What is DH Bridge?
DH Bridge workshops aim to build computational thinking and digital skills within the context of the humanities.
Building on the model of RailsBridge, these one-day workshops seek to support a diverse coding community within the digital humanities with a curriculum tailored to the needs and questions of humanities scholars.
Why DH Bridge?
Despite the expansion of the digital humanities over the last few years, there remains a persistent divide between those who engage directly with code and those who work with the tools others create. While the number of training opportunities has increased to address this gap, especially in the form of courses connected to graduate programs and training institutes focused on a wide range of digital skills, these formats often place a significant burden on the individual scholar, especially in terms of time or money and often both.
In addition, such formats do not necessarily address the problems of “stereotype threat” for women, people of color, and queer/LGBT persons who desire to join the community of coders. We believe it is necessary to create environments where those from underrepresented groups feel comfortable engaging with the conversations, where the fear of failure and the fear of being treated differently is openly acknowledged and intentionally minimized.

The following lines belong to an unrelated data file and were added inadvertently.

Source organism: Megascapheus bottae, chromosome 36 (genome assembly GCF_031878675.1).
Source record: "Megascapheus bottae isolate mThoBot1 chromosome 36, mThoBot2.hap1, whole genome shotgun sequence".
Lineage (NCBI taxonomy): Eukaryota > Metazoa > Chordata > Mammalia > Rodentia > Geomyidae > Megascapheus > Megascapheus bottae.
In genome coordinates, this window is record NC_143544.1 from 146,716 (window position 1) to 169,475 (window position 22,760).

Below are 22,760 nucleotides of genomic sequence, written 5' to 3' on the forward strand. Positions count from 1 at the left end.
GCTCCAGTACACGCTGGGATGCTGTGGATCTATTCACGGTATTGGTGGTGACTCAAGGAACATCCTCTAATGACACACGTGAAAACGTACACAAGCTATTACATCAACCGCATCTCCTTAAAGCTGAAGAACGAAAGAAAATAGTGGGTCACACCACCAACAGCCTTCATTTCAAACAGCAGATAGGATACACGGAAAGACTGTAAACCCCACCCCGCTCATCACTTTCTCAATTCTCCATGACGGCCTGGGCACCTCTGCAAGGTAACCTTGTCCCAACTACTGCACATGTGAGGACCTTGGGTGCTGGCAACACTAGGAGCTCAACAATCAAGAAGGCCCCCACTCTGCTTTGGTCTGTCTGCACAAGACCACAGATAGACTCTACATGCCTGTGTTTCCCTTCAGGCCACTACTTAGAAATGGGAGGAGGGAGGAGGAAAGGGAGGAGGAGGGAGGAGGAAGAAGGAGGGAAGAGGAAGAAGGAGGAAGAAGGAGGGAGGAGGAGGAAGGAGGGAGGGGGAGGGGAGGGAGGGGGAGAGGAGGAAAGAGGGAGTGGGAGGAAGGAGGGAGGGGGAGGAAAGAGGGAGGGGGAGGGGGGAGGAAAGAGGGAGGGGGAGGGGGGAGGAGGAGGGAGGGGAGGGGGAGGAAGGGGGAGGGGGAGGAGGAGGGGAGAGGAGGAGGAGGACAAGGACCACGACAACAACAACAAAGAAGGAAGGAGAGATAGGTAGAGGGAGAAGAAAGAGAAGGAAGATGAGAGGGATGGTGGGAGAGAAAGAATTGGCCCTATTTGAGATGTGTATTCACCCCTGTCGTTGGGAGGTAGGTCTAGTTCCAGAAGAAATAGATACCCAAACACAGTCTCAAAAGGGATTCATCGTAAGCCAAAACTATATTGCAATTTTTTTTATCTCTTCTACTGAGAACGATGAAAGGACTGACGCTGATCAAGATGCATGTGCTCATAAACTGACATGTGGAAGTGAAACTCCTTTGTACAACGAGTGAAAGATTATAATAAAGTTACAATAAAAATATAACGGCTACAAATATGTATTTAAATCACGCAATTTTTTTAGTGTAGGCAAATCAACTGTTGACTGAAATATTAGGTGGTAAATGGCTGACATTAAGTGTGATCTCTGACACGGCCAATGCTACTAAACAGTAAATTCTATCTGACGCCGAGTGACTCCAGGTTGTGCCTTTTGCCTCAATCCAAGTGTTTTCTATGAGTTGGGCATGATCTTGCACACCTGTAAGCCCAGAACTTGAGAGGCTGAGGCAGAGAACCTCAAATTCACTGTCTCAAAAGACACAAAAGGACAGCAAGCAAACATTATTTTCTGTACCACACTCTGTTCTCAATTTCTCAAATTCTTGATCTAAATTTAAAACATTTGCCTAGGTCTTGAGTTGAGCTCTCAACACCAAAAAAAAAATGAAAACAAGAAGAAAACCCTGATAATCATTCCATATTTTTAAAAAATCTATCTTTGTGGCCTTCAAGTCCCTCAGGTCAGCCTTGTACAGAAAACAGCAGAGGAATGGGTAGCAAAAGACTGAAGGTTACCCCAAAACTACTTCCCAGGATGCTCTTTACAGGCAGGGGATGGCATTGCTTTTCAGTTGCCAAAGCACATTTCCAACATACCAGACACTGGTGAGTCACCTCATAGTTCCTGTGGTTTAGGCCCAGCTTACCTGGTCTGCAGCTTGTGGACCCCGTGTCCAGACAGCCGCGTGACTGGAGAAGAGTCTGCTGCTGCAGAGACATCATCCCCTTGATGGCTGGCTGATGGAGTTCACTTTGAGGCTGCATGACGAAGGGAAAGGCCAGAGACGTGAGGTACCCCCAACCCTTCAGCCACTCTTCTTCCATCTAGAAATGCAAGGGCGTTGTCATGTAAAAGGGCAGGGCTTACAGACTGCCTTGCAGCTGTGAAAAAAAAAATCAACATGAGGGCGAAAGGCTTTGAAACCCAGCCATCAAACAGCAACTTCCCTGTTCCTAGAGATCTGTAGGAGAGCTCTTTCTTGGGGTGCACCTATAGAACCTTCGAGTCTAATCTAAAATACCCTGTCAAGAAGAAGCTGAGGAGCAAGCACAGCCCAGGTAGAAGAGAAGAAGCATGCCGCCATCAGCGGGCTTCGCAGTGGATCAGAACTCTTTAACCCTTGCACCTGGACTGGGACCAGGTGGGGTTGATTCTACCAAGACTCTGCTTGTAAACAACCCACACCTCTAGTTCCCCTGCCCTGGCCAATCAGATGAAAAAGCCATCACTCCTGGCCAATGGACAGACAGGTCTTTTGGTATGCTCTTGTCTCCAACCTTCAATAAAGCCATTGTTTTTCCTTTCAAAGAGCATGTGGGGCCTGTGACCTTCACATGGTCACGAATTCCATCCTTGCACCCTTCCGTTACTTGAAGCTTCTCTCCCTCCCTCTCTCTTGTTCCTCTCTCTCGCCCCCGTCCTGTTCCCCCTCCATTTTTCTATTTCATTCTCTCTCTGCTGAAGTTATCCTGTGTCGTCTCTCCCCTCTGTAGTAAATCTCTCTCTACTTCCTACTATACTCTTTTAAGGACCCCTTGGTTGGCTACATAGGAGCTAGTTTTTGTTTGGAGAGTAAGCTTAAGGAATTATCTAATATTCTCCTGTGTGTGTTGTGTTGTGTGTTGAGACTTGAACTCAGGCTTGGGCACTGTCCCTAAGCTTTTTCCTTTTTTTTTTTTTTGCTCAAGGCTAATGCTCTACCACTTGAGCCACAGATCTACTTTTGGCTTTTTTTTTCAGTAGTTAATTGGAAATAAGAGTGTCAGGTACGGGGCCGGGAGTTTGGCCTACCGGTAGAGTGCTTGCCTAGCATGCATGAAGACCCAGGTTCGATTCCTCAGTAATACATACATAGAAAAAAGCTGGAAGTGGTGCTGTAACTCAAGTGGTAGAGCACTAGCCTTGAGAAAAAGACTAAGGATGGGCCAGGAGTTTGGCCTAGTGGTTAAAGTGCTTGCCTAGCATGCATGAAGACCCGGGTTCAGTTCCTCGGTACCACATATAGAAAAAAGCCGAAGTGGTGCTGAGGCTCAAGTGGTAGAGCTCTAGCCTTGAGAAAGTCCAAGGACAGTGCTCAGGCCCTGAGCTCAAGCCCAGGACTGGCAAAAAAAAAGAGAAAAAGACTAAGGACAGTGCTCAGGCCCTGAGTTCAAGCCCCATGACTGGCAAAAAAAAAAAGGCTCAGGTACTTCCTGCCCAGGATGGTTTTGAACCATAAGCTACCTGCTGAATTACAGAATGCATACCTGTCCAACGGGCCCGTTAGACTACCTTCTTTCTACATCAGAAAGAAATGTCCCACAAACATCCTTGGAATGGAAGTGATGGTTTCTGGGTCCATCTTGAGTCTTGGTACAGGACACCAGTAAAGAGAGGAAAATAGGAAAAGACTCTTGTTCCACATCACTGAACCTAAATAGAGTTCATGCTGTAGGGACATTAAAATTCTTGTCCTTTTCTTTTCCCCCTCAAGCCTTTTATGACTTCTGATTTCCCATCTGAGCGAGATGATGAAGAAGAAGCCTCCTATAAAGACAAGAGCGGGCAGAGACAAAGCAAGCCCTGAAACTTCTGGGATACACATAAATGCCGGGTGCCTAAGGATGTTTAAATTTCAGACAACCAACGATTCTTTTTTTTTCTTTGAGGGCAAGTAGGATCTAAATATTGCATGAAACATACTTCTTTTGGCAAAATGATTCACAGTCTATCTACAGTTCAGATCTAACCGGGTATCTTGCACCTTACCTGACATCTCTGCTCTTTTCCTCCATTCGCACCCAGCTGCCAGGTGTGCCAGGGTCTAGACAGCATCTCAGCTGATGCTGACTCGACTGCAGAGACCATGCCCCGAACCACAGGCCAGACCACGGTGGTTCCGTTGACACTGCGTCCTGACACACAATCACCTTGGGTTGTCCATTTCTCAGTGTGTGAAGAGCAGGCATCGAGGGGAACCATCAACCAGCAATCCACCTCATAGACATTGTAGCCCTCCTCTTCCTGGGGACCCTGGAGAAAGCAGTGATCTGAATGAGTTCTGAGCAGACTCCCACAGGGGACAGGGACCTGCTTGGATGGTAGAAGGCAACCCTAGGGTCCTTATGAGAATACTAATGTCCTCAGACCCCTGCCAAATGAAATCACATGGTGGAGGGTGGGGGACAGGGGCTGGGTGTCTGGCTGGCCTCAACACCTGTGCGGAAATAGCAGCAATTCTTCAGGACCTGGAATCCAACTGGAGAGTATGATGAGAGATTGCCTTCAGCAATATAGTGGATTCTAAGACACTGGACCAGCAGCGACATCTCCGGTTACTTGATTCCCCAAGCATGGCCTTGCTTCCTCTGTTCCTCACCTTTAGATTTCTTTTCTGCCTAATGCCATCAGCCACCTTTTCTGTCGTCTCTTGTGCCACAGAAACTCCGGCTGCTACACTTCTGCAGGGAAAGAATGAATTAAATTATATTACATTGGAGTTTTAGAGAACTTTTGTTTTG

In response to these concerns, and building on current conversations about the cultural and structural obstacles that make it difficult for persons from underrepresented groups to learn to code, we are creating a workshop curriculum that encourages a diverse coding community in the digital humanities.
Who are We?
Celeste Tường Vy Sharpe
I’m Celeste Tường Vy Sharpe, a phd candidate in history and art history at George Mason University exploring the realm of digital humanities. I work at the Roy Rosenzweig Center for History and New Media on a number of projects.
My main research interests are visual culture and the construction of social identities. My dissertation is tentatively titled “They Need You!: Disability, Visual Culture, and the Poster Child, 1945-1980,” and looks at how charitable organizations, disabled children and their families, and the public understood and shaped ideas about disability, identity, philanthropy, family, and the nation after WWII. I’m focusing on representations and understandings of physical disability for this project, and so am examining depictions of polio and muscular dystrophy.
Jeri Elizabeth Wieringa
I am the digital publishing production lead, Mason Publishing Group, George Mason University Libraries and a phd candidate in history at George Mason University.
I research at the intersection of digital and religious history, exploring cultural formation and interrogating how digital technology changes the range of possibilities for historical analysis. My dissertation, “A Gospel of Health and Salvation,” uses computational methods and digital modes of presentations to analyze the relationships between health, Seventh-day Adventism, and reform movements in the United States in the 19th century.